Schatz Statement On Hawai‘i Military Projects Defunded By Trump Administration To Pay For Border Wall
HONOLULU – U.S. Senator Brian Schatz (D-Hawai‘i), the top Democrat on the Senate Military Construction and Veterans Affairs Appropriations Subcommittee, released the following statement after the Trump administration announced it would defund two military projects in Hawai‘i to pay for a wall on the southern border.
“By defunding a key security project at Kaneohe Bay, one the Marine Corps told Congress was a high priority, this president has made it clear that the safety of our service members and their families are less important than his wall.
“Congress trusts that when Department of Defense asks for money, it’s because they need it. But that trust has now been eroded.
“I will strongly oppose any request by this administration to provide additional money for the projects it intends to defund. The American people cannot be asked to foot the bill a second time for projects that this administration has decided to funnel money away from to pay for wall that will do nothing to end the humanitarian crisis on the southern border or protect our national security.”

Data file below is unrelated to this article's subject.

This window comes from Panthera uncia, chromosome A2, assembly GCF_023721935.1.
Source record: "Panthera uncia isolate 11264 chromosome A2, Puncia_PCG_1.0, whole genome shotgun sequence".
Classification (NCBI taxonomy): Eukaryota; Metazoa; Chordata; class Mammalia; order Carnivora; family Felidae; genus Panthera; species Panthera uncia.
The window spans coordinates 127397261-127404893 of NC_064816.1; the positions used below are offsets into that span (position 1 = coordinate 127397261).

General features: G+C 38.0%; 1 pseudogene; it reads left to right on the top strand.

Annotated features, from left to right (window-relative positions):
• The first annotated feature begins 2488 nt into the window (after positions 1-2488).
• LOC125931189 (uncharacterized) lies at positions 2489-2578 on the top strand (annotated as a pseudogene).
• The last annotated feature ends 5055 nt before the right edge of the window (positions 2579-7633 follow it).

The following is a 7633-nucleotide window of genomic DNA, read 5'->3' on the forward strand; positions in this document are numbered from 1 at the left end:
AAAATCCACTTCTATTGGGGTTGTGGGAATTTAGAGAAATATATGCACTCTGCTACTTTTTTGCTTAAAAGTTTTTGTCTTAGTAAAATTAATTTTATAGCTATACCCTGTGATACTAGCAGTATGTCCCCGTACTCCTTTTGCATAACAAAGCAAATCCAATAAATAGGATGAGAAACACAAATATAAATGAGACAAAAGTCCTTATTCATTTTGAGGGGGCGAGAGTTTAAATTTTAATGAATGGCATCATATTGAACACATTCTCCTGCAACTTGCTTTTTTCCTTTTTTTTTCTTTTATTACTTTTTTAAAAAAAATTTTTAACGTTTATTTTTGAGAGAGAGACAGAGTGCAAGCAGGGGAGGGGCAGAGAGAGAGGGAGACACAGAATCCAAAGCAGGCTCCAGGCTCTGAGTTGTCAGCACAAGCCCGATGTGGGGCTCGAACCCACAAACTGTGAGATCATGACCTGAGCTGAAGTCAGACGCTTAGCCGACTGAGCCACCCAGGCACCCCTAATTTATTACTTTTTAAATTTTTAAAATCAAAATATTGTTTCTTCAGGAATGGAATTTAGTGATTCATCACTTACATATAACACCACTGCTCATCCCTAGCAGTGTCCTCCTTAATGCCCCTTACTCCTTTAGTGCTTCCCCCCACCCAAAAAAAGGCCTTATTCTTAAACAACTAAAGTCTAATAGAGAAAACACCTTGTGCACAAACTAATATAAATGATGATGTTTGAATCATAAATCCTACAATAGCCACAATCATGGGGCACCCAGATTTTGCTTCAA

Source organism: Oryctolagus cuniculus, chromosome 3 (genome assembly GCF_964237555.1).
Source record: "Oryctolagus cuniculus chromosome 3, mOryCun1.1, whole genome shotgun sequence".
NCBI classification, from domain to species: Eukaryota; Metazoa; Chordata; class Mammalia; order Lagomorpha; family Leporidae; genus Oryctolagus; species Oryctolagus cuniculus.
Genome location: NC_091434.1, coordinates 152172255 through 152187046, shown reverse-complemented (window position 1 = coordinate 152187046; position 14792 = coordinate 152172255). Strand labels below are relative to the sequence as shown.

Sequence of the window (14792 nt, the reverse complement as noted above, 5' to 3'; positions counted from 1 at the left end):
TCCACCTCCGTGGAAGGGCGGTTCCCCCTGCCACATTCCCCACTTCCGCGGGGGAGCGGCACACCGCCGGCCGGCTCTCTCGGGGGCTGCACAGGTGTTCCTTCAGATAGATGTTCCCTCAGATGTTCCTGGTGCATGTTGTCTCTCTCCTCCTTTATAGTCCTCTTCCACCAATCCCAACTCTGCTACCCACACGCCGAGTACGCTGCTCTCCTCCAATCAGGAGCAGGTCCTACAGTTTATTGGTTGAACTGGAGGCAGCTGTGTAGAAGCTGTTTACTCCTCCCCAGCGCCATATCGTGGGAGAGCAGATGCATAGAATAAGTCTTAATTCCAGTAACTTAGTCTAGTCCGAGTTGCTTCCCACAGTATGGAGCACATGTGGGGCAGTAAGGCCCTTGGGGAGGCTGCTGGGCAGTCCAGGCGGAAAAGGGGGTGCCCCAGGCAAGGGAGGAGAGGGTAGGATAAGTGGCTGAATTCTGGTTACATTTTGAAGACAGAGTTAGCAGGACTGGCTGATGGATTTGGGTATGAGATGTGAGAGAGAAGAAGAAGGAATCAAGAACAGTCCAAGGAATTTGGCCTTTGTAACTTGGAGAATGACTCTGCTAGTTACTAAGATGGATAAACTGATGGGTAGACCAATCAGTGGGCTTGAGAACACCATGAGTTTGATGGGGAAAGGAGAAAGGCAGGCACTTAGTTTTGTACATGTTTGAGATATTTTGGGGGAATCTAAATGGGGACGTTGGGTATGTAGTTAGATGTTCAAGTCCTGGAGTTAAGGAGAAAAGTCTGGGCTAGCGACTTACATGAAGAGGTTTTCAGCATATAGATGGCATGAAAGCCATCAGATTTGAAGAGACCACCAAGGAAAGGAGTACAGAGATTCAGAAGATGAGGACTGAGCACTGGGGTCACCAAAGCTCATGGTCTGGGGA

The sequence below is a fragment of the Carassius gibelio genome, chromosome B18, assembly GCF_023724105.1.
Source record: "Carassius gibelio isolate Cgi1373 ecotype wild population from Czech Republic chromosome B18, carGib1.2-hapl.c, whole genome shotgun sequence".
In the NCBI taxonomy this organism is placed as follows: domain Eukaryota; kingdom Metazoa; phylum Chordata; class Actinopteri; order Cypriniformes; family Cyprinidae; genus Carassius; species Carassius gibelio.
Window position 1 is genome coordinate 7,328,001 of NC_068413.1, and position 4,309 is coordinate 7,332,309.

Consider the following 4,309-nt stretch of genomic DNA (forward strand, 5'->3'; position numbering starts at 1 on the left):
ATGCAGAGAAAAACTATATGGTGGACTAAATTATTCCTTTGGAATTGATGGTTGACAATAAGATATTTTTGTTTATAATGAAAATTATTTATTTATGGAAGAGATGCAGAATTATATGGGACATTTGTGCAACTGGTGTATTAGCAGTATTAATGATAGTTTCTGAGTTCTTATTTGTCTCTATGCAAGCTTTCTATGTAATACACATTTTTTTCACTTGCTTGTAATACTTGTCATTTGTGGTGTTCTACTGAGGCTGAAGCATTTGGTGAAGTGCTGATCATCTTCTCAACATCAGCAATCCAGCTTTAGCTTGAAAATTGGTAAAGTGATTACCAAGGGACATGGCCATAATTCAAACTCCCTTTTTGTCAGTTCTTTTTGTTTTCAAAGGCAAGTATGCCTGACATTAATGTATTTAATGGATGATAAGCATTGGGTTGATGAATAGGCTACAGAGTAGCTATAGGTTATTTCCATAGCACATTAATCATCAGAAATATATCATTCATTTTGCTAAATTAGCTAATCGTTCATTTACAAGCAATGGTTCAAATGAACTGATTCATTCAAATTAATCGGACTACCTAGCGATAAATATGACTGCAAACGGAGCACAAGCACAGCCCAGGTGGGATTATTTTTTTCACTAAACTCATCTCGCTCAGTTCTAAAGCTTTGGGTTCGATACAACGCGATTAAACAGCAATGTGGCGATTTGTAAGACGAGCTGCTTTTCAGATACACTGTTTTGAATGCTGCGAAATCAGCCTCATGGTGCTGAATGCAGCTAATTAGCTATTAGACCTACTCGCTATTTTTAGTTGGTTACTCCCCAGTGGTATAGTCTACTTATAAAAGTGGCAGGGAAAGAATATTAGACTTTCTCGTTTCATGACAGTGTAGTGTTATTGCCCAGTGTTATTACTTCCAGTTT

Funding being funneled away from Hawai‘i include:
- $26.5 million originally appropriated to build a new perimeter gate at Marine Corps Base Hawai‘i on Mokapu Road, providing the installation with enhanced security improvements to meet anti-terrorism and force protection requirements to protect Marines and their families. The project was included as a high priority on the Marine Corps’ fiscal year (FY) 2018 unfunded requirements list and Congress appropriated funding for it in FY2018.
- $5.5 million originally appropriated to build a facility for the 624th Regional Support Group staff and 624th Aeromedical Staging Squadron at Joint Base Pearl Harbor-Hickam. The new space was intended to provide the units with training classrooms, nursing service space, mobility training bag storage, aerospace medicine packaging, and other essential storage. The Air Force Reserve is currently operating from two facilities, located remotely from each other, which are not adequately sized or designed to meet Air Force mission requirements. Congress appropriated funding for this project in fiscal year 2018 and DoD’s decision to cancel the project will harm the Air Force Reserve’s ability to support the medical missions and capabilities of the units they directly support on Hawai‘i and Guam, as well as worldwide.